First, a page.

Most of Orlando learned what a bialy is last year, when Hannah Jaffe and Nathan Sloan schooled us deliciously. This non-boiled, malt-free cousin of the bagel has a dimple, not a hole, and Jaffe and Sloan fill theirs with either caramelized onions or a smoked jalapeño-and-Muenster mix.
They also deal in — and we do mean deal; this stuff is borderline addictive — an unkosher and undaunted menu of labneh and gravlax, latkes and scrapple, challah and gribiche-style egg salad, all of it embellished with lashings of Manischewitz-shallot butter and Duke's mayo. (And that's just the regular menu — specials tend toward the baroque, like a matzo brei tortilla española or a Campari-grapefruit chess pie.)
This fearless mix of Jewish deli, Southern comfort, and L.A. edgy makes sense when you dig into the pair's past: Jaffe cooked with Sqirl's Jessica Koslow and Top Chef Michael Voltaggio, while Sloan worked with Beard Award winners Jon Shook and Vinny Dotolo at their Los Angeles seafood joint, Son of a Gun. Despite those West Coast pedigrees, Jaffe and Sloan met at the Hideaway Bar and got married at Redlight Redlight, which is, just about the most Orlando thing ever. And now their food is too, and we're delighted to eat it all up. (delidesires.com)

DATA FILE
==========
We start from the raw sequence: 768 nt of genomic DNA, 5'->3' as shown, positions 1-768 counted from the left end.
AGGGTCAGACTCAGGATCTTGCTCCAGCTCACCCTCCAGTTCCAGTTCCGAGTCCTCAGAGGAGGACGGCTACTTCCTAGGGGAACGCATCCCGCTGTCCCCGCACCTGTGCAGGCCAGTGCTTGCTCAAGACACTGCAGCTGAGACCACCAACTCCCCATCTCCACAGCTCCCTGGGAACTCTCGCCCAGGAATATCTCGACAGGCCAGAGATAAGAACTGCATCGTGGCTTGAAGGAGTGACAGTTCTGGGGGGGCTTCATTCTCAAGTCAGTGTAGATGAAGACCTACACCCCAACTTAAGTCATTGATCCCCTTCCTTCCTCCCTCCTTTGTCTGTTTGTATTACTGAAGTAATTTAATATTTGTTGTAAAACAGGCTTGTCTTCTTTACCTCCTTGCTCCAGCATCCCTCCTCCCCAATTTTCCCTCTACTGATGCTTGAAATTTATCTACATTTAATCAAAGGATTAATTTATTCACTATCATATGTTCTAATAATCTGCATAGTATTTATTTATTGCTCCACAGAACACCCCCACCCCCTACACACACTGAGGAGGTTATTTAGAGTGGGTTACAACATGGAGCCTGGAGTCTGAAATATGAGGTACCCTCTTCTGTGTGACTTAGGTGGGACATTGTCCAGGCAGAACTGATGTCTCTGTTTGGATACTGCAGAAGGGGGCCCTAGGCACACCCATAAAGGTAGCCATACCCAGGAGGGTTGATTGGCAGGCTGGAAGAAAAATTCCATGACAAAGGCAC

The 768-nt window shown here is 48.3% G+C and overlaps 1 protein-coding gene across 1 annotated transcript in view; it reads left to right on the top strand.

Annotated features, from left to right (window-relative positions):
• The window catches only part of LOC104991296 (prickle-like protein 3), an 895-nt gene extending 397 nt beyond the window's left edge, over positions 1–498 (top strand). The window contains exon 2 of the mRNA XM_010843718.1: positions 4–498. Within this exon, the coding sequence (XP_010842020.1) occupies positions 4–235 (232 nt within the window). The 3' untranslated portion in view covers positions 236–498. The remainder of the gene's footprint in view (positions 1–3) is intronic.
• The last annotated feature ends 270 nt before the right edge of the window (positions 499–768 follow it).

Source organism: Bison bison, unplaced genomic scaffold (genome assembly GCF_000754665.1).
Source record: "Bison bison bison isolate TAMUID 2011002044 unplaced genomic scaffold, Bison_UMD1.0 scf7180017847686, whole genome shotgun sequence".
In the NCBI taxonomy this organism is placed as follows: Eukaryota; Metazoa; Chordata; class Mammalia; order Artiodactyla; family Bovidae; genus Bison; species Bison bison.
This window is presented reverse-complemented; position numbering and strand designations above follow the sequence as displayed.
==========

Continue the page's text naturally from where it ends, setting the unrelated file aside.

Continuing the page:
As your grandma may have said to you, it's an ill wind that blows no good at all. And while a global pandemic may be the illest wind of any of our lives, it has led to a few small adjustments to the norm that are welcome. For instance, the widespread necessity of working from home means far fewer cars doing the daily commute, leading to cleaner air. Another unintended but overdue change to our everyday situation has been the rapid expansion of restaurants' delivery, takeout and drive-through services. While none of these are new options, never before has there been such panoply of dishes available to enjoy at home — from ramen to cocktails to ice cream, even fine dining. We were even able to get proper wine with a to-go meal, which is oh so civilized. Menus have been optimized, employees have been trained, and pickup, delivery and drive-through are no longer dirty words, no matter the price tag. It's a welcome development, not just in pandemic lockdown times, but for anyone who might not be able to sit in a restaurant due to disability or illness. Here's hoping it sticks around.